Empathy is one of those things that is hard to verbalize and even harder to feel. If sympathy is when you say “I know how you feel” then empathy is when you connect with someone’s pain to not be able to say anything at all.  Empathy is hard to gain, requires time, and involves work. You don’t gain empathy by looking onto something in a disconnected manner. You gain empathy by linking with others in real, authentic ways. These connections return enormous gains.

Think of your visitor. You no longer think of them as one monolith. You start to differentiate the mass into individuals. You start to wonder what they would think, not in an abstract way, but in a solvable way.  You move from inaction to action.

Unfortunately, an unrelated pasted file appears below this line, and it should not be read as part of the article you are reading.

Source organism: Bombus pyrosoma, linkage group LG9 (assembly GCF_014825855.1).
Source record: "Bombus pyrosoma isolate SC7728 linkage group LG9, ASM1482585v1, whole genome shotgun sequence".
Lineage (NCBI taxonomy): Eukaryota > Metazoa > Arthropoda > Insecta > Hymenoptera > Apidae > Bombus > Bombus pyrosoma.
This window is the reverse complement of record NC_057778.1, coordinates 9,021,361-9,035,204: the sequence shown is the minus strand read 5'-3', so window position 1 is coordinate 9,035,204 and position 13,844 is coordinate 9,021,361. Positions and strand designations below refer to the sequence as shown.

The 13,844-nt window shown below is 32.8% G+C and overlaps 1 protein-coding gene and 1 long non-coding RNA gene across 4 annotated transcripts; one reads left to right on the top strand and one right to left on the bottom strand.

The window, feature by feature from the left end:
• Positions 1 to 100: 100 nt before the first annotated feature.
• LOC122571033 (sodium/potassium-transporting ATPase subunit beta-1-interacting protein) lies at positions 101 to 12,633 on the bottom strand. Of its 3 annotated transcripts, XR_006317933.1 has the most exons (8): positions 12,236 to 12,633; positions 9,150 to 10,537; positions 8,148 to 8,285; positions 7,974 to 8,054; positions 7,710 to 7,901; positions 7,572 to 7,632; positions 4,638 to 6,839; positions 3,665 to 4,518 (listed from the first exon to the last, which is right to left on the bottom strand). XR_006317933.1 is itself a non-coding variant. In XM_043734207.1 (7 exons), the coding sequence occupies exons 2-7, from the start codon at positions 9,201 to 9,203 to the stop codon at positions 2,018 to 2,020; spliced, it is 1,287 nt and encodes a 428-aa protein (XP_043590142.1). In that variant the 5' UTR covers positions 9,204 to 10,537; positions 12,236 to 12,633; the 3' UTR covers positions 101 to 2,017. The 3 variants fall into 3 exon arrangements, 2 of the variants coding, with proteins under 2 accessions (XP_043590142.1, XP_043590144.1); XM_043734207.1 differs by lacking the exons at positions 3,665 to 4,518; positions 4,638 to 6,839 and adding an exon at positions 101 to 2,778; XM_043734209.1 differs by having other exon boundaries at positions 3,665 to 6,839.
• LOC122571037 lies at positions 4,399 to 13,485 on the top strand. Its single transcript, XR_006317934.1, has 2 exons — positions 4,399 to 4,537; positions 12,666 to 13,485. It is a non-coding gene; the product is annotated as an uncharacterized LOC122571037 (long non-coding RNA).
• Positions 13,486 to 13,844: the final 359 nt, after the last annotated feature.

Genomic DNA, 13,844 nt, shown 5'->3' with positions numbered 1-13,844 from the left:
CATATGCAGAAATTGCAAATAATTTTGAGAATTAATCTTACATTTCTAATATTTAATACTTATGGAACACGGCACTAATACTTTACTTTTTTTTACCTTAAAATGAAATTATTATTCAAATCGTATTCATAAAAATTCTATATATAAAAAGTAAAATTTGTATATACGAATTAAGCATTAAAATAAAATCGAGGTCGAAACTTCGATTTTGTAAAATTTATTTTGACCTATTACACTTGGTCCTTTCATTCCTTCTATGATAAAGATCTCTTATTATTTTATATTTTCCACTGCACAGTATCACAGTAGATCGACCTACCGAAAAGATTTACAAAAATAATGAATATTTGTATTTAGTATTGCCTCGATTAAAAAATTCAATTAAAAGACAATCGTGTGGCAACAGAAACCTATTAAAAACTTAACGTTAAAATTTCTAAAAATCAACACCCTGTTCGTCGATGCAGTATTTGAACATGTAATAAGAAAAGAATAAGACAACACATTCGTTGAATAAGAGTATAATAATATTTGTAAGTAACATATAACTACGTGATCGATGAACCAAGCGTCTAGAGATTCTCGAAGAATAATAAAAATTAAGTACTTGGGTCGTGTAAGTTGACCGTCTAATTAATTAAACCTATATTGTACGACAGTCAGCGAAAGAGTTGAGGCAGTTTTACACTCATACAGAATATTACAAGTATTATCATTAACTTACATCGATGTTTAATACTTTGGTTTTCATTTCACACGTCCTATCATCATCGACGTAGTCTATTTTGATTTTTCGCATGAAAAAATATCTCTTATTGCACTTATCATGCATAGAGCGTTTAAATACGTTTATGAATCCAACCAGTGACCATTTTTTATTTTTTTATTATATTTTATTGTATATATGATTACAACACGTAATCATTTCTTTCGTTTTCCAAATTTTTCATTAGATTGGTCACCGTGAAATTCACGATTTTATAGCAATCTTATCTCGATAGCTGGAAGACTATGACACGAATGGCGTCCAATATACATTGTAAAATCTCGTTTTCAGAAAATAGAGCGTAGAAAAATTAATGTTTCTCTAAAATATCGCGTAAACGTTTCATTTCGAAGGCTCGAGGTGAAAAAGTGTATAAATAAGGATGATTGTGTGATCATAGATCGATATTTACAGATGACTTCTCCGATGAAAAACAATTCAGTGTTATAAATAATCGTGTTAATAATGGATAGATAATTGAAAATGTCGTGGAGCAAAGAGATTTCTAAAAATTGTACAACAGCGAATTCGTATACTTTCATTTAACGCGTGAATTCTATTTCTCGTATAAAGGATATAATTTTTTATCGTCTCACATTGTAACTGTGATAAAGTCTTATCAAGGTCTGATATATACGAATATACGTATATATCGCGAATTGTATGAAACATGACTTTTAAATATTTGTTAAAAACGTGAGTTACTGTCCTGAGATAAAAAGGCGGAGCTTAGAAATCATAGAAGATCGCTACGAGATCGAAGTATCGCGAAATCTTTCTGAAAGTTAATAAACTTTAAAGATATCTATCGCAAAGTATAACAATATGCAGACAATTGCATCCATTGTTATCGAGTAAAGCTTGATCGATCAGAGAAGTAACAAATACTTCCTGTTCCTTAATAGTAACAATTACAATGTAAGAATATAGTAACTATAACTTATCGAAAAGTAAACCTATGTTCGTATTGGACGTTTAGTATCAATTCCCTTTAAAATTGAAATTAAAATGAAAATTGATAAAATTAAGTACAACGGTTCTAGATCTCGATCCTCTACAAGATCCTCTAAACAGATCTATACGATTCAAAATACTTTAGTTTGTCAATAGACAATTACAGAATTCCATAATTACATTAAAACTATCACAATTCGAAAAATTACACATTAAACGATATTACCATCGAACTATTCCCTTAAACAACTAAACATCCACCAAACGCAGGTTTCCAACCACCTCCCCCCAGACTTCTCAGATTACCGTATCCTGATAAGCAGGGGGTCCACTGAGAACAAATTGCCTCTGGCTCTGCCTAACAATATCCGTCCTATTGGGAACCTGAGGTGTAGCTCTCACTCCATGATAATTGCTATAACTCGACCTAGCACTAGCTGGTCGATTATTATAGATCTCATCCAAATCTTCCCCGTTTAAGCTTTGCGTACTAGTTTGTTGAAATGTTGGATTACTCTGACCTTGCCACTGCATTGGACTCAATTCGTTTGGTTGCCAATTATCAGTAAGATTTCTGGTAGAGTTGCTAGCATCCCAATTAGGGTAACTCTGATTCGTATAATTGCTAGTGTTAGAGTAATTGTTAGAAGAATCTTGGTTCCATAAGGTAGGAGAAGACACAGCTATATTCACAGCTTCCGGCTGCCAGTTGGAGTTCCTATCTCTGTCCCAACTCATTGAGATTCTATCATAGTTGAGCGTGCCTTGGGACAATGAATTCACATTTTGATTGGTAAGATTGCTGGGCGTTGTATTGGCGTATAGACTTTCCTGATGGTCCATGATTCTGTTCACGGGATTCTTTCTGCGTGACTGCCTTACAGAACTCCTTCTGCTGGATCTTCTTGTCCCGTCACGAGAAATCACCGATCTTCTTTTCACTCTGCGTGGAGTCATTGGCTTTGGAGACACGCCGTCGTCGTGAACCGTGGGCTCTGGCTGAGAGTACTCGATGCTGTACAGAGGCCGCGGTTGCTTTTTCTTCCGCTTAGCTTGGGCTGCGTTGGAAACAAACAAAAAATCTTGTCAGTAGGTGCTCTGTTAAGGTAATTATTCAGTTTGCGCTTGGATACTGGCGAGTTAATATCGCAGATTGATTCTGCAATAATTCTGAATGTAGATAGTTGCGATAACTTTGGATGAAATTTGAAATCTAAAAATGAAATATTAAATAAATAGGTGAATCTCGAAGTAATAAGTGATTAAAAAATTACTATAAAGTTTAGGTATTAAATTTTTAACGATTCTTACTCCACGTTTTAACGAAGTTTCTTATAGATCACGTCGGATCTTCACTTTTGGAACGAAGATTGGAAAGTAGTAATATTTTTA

How do you gain such powers?

Pretty simple. Walk out of your office. Sit where your visitors sit. (Didn’t put a bench there? Well, then you think about sitting where your visitors think about sitting.) Talk to people. Be careful–this is not an evaluation that I am talking about. Don’t take this sample size of a handful as

Talk to people. Be careful–this is not an evaluation that I am talking about. Don’t take this sample size of a handful as an anecdotal study.  Just get to know your visitors as people. Let them be actual people rather than abstract numbers.

Then go back to the problems that face you. Think of those people that you have been getting to know.  Try to solve these problems for them.

Oh, and ask facilities to put an extra bench in the galleries.

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